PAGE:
Wamp said investigators pieced together the details of the incident through examination of the crime scene, witness interviews and video footage. The footage released Sunday is owned by a private company in a different state and was made available to the Tennessee Bureau of Investigation after a subpoena, the DA said.
"It is not CPD protocol for investigators to be equipped with body worn cameras, therefore, no body worn camera was able to capture the attempted murder of Investigator Batterson," Wamp said. "As no investigation can be complete in just over a week's time, the investigation remains ongoing."
The shooting happened at around 9:40 p.m. at a Speedway gas station. Heard was pronounced dead after being taken to a hospital.
The footage shows the incident from two angles. There's also a close-up shot at half speed of Batterson opening the door before Heard kicks it and flees the vehicle. There were about a dozen other cars parked at the gas station.
In the second angle, other police vehicles moved into the parking lot with their lights on as Batterson's unmarked police car pulled in front of Heard's vehicle, blocking it. After Heard fired at Batterson, Batterson could be seen taking cover behind a gas pump while Heard ran toward him and fell to the ground.
Batterson pointed his weapon at Heard again. The footage then blurred Heard's body as Batterson stepped behind a police vehicle and another officer moved in.
More police vehicles arrived on the street as a group of officers gathered around Heard. They appeared to be administering medical aid. An ambulance pulled in approximately nine minutes later and first responders brought in a stretcher.
Batterson received intensive surgery Wednesday. He is a nine-year veteran of the police force and was one of 15 officers placed on leave for several weeks last year for past allegations of untruthfulness. Ayres has been with the department for five years and Dyess for about four.
At Wamp's request, TBI has been handling the investigation, the Chattanooga Police Department said. The agency handles investigations into most of the state's use-of-force cases.
Family and community members, including the local NAACP, have been calling on law enforcement to release more information and video from the incident, including footage from police body cameras and dashboard cameras as well as security footage from the gas station.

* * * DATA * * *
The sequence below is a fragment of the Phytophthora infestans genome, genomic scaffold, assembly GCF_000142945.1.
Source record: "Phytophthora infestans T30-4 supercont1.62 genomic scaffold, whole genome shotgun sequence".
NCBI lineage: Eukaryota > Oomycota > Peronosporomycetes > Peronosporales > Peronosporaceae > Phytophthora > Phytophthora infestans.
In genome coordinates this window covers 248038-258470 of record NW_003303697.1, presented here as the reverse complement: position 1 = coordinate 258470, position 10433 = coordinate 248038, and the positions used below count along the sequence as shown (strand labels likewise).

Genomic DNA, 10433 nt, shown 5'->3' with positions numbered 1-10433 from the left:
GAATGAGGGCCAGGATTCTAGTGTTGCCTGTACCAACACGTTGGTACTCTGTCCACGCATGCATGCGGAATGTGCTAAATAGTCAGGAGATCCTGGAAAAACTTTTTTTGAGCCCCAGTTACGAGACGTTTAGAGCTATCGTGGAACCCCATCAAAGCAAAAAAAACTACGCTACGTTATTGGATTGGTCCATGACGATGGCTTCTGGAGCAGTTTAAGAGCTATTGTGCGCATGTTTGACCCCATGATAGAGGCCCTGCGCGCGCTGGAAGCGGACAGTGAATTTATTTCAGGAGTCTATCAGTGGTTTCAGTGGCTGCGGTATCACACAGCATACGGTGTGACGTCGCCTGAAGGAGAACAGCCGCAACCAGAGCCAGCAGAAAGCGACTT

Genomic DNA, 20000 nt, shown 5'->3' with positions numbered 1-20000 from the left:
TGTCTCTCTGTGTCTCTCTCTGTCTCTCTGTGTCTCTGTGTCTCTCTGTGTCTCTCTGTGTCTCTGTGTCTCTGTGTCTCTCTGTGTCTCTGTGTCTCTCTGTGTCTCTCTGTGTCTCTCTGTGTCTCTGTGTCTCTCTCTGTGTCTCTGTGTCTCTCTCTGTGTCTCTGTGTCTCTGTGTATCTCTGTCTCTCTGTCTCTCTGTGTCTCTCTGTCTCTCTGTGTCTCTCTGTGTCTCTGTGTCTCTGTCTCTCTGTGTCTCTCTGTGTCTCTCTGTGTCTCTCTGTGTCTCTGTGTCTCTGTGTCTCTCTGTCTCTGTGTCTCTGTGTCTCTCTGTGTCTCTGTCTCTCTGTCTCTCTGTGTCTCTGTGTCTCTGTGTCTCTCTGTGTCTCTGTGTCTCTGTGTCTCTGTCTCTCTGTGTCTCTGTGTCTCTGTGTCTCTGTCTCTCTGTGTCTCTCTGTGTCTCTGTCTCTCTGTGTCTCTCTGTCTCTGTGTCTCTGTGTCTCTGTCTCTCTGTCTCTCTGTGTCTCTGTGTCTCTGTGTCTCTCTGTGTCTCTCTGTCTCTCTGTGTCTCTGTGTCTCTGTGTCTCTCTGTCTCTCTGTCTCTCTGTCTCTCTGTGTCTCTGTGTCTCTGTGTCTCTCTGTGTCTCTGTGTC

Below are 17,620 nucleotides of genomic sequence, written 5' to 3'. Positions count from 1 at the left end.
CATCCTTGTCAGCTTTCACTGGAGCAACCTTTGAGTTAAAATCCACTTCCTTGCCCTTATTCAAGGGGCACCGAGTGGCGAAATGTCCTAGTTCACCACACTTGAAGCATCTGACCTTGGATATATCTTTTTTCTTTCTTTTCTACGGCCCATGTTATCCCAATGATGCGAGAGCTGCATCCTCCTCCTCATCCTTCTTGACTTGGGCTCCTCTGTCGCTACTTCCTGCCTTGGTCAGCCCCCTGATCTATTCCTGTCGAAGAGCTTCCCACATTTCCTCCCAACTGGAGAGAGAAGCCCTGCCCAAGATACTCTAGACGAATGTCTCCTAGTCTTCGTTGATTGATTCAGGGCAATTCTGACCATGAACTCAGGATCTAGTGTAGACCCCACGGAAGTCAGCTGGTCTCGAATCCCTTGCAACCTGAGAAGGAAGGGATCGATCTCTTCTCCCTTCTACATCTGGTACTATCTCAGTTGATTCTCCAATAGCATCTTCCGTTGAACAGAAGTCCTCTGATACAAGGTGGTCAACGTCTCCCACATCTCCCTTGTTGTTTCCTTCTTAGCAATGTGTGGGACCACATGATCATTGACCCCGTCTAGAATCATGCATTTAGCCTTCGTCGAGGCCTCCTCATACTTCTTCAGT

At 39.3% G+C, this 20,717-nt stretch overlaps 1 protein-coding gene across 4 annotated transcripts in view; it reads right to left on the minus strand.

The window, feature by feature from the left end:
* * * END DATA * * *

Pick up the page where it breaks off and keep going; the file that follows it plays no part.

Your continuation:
Almost 100 people filled the chamber at a Chattanooga City Council meeting Tuesday seeking answers about the killing. They left after Vice Chair Jenny Hill, of North Chattanooga, said there wouldn't be any questions answered at the meeting. Police Chief Celeste Murphy and a few members of her leadership team spoke with Heard's family outside the chambers. Many demonstrators wore purple in honor of Heard, who also went by Mac Purp.
In a statement last Thursday, Chattanooga Mayor Tim Kelly asked the community to be patient and avoid jumping to conclusions, noting that information would be limited for a time as TBI completes a third-party review of the incident.
"The frustration we saw and heard Tuesday night at City Council and on the steps of City Hall was clear and consistent with much of what I heard through the course of my campaign: We are working hard to build trust between our police department and the community," Kelly said. "Chief Celeste Murphy's demonstrated commitment to community policing was a major factor in my decision to hire her, and I have full confidence in her ability to help us navigate difficult situations like these."
A spokesperson for Kelly said Sunday the mayor's office has no comment until the investigation is complete. Ann Pierre, president of the local chapter of the NAACP, said in a phone call that she was watching the footage and the organization had not yet had time to process the information.
"This is a lot to take in," she said.